Update the ZWO AM5 Firmware

One of the first things I did after powering up the new mount, was to check the ZWO ASI Mount iPhone app, which instructs you to connect to the WIFI hotspot provided by the AM5 (built into the hand controller). I then upgraded to ZWO AM5 firmware version 1.1.1 and Hand Controller version 2.1. This took the mount from version 1.1.0 and the hand controller went from 2.0 I believe--so point release and minor release.

Posted August 5, 2022

Getting a new mount, a ZWO AM5

UPS just delivered my ZWO AM5 and I'm going to start on a list of tests and things I'm curious about. I know guiding is a clear one, and definitely going to run some guide tests, but what else? Here are four things I'm going to do. Anyone planning a long astro trip, or thinking about doing interesting things—even crazy things—with their AM5? Anyone building a micro-observatory? This seems like the perfect mount for it.


One of the first things I wanted to verify is the iOptron CEM/ZQ Tri-Pier Adapter with the ZWO AM5 mount. Looks good. (see the pic, bottom right). Over the years I have moved to one standard mounting point for my tripods and piers. I have a heavy-duty tripod, a small test pier ("winter pier") right off the back deck and my big pier about 30 meters from the house, in the backyard, and each has a 6 x 8 inch (152 x 203mm) mounting plate, drilled to accept four clamping crews. I have an aluminum plate on the mount side, and for the EQ6R-Pro and Orion Atlas I drilled and tapped holes to attach an iOptron Tri-Pier Adapter (#8036-TK), and for the CEM25p I used the #8036-25 Adapter. The CEM25p and the ZWO AM5 both use a standard 3/8 inch center mounting bolt, making this easy. No new adapters to build, and the new mount will fit with the big tripod and both piers. (I also have the ZWO TC40 Carbon Fiber Tripod for travel and I won't use the mounting plate). https://www.ioptron.com/product-p/8036.htm


I see a lot of ZWO AM5 owners focusing on large scopes and OTAs, how the mount handles a C925 or large refractor. I find this interesting, but my focus is entirely different, or maybe just narrower? I already have a mount for my larger scopes, the RC and 8" Newt. Portability is my top priority for the AM5, and the largest scope I will probably ever use with the AM5 is my William Optics GT81. My SpaceCat 51 is the main scope I plan to pair with the AM5 and TC40 Carbon Fiber tripod. One of the first things I want to accomplish is to get a full astro setup in one backpack or bag. I may have to do some camera backpack shopping.


I will be doing full imaging runs with NINA/ASCOM on Windows and Ekos/KStars/INDI on Linux. Although I have used a bunch of different astrophotography sequence and capture tools over the years, I seem to have settled on NINA and Ekos as the two that get the job done. Both are heavily supported, and they have a similar feature set--at least everything I need: polar alignment, sequencing, framing, full astro device support, multi-star guiding, and more. I don't have plans to buy an ASIAIR, but I totally appreciate the ingenuity that went into the design, I mean one tiny red aluminum box for everything, device management, imaging, power distribution, dew control, all driven through a phone or tablet app, that's genius, especially for a portable rig.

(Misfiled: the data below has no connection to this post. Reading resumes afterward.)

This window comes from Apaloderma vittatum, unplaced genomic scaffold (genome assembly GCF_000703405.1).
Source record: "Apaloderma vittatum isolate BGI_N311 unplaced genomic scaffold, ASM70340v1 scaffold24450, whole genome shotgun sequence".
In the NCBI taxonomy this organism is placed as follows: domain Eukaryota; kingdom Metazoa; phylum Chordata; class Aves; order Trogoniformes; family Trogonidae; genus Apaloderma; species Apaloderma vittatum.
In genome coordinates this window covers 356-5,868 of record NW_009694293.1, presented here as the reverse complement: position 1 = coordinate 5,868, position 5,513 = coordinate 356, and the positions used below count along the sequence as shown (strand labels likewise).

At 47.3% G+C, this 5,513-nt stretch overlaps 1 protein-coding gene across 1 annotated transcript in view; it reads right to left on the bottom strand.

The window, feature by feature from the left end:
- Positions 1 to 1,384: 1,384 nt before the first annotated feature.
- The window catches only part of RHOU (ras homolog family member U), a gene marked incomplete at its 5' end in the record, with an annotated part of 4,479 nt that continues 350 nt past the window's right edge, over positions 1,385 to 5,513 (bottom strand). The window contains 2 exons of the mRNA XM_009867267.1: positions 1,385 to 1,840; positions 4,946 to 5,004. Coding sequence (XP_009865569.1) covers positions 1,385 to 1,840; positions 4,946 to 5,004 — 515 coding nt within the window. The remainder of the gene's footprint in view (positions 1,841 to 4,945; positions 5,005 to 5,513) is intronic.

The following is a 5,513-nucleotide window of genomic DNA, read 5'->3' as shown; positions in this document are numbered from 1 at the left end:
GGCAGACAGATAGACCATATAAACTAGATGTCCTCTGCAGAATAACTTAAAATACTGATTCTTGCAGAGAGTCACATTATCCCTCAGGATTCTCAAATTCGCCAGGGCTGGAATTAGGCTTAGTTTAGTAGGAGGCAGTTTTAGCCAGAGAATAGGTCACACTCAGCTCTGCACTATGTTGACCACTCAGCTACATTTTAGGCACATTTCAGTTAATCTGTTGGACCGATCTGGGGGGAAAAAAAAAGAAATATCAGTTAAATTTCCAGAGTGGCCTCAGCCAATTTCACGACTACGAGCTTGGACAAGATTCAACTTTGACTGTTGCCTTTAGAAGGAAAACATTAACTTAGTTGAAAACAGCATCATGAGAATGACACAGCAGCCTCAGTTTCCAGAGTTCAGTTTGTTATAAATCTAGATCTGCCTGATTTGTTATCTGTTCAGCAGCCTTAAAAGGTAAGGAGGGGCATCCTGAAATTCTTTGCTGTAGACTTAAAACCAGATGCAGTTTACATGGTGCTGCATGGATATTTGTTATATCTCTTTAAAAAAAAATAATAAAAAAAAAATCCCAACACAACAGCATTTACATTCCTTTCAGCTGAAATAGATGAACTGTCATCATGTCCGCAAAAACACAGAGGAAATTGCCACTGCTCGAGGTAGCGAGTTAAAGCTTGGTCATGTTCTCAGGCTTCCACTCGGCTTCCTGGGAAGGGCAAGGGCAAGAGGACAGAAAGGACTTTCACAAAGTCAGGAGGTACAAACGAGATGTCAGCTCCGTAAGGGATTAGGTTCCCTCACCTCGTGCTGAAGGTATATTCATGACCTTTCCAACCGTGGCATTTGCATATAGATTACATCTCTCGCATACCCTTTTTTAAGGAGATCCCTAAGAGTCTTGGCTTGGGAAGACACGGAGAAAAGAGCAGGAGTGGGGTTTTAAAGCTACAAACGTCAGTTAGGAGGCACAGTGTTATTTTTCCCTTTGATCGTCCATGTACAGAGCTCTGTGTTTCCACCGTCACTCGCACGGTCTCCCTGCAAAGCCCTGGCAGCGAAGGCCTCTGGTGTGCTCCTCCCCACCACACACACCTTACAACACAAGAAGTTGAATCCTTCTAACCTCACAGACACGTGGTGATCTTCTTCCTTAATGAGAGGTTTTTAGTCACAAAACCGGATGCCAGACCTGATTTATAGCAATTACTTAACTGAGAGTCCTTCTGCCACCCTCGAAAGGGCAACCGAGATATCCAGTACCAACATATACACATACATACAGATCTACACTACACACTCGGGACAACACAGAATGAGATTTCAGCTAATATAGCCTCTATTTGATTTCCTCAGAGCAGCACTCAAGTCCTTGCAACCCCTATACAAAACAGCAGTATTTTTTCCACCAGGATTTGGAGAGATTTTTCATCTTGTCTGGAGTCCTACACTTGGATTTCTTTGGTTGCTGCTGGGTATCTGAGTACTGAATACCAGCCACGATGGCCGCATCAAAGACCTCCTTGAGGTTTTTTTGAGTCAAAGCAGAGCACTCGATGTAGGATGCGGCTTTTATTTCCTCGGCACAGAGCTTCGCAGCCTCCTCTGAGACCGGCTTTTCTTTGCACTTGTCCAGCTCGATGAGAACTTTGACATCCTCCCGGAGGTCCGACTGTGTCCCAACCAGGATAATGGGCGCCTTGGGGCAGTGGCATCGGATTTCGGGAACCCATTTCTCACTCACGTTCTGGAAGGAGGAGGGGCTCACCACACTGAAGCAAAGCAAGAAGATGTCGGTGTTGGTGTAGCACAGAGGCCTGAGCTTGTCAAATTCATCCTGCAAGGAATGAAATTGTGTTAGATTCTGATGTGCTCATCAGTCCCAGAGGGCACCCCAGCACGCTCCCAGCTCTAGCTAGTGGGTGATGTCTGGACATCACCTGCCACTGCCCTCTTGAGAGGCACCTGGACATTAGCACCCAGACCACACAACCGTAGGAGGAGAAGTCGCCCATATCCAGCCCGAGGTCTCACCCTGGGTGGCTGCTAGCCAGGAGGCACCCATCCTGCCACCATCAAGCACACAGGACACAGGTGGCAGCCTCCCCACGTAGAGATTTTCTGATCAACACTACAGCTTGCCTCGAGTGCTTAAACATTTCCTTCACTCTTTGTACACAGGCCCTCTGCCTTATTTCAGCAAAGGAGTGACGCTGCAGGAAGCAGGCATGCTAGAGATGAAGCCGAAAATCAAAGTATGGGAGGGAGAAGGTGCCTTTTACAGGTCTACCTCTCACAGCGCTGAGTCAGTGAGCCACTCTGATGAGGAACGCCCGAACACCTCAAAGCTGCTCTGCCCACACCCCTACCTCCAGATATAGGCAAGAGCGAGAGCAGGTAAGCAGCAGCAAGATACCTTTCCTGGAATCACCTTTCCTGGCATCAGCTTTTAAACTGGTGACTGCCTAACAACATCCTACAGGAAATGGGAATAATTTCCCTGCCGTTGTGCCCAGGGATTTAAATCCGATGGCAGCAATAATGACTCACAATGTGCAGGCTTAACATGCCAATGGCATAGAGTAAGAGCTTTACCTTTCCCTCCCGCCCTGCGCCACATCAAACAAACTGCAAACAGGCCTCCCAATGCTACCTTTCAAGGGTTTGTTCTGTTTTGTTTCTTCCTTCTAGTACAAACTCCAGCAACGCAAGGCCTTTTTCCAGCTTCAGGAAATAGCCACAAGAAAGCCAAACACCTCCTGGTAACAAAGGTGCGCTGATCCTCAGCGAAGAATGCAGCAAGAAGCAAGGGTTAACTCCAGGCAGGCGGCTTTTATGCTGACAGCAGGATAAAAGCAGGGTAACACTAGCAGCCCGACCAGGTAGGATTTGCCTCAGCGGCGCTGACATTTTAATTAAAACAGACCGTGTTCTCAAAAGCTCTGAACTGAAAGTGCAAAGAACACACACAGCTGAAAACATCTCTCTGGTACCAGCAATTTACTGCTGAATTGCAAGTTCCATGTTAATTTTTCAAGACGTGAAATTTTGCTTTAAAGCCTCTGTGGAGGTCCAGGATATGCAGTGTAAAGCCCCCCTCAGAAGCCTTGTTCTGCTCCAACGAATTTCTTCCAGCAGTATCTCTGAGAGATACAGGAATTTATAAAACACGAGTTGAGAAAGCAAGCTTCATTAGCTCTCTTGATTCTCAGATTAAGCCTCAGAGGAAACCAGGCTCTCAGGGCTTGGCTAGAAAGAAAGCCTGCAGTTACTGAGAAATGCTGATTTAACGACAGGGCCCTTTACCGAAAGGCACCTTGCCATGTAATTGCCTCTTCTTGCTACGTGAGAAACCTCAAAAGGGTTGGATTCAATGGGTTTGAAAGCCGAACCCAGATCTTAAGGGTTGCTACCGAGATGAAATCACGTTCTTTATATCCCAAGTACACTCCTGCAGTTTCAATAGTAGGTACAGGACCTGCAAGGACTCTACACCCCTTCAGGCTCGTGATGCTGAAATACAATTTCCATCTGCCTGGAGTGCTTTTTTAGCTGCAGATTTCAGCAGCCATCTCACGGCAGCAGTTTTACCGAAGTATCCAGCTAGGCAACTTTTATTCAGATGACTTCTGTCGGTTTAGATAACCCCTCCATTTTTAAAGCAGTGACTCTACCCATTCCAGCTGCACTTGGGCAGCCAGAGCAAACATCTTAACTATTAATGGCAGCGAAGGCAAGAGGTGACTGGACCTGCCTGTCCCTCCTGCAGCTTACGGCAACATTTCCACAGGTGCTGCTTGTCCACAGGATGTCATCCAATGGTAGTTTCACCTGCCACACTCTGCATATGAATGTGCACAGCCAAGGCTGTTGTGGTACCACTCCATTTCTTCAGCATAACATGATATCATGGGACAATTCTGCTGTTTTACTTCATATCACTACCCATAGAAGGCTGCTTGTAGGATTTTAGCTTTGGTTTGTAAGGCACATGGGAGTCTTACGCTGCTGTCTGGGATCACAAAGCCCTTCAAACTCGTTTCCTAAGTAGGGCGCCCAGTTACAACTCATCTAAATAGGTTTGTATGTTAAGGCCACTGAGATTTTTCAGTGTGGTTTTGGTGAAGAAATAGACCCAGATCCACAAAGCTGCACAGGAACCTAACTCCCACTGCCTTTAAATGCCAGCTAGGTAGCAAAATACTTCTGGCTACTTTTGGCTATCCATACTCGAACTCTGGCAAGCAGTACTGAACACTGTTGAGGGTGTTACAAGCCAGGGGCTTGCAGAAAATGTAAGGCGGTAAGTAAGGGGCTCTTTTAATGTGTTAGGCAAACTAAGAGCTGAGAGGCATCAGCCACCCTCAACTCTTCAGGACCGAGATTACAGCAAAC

Since balance is less of a concern with strain-wave gear mounts I want to try moving the scope forward, making it front-heavy, to the point where the camera and cables at the back clear the mount base at any rotation, effectively removing the need for a meridian flip. Has anyone tried this? I just ordered the Apertura Losmandy 14" Dovetail Plate from Highpoint, and the plan is to swap out the stock William Optics Vixen dovetail. We'll see if this works. The only downside I see is it will make changing cameras on the SpaceCat 51 more of a task because the EFW won't clear the longer dovetail plate. https://www.highpointscientific.com/apertura-essentials-losmandy-d-style-14-inch-universal-dovetail-plate-dup14

Posted July 30, 2022

Essential Tools & Products for Astrophotographers

I'm going to start a series of posts on this topic--"essential tools" to showcase a batch of tools, components, and other products and items I use to make this whole astrophotography journey easier. The first three are must-haves in my book--links below.

1. Slip joint pliers with plastic inserts, designed for jewelry making I think. These come in handy when you need to tighten down the knurled metal screws for guide camera rings, or holding the guide cam shoe, or for tightening the tensioner on a rotator. These might work in cases where you want to tighten something just a bit more than you can with your fingers. But you also don't want to scratch the metal, paint, or plastic of whatever you're tightening. Just be careful because these are still regular pliers and you don't want to break anything. 

2. I use nitrile gloves every time I'm changing filters, adjusting spacers or the OAG, and doing just about anything with my cameras. That's an obvious use, but I use these instead of the ring clamp tools I usually see as "must haves". I use these when I need to remove filters and spacers that are stuck, and the gloves allow you to unstick these without applying a lot of pressure, without squeezing one side of a spacer so much that the adjacent sides bow out and make it worse. They're even grippy enough to unstick those pesky super-slim M42 to M48 spacers.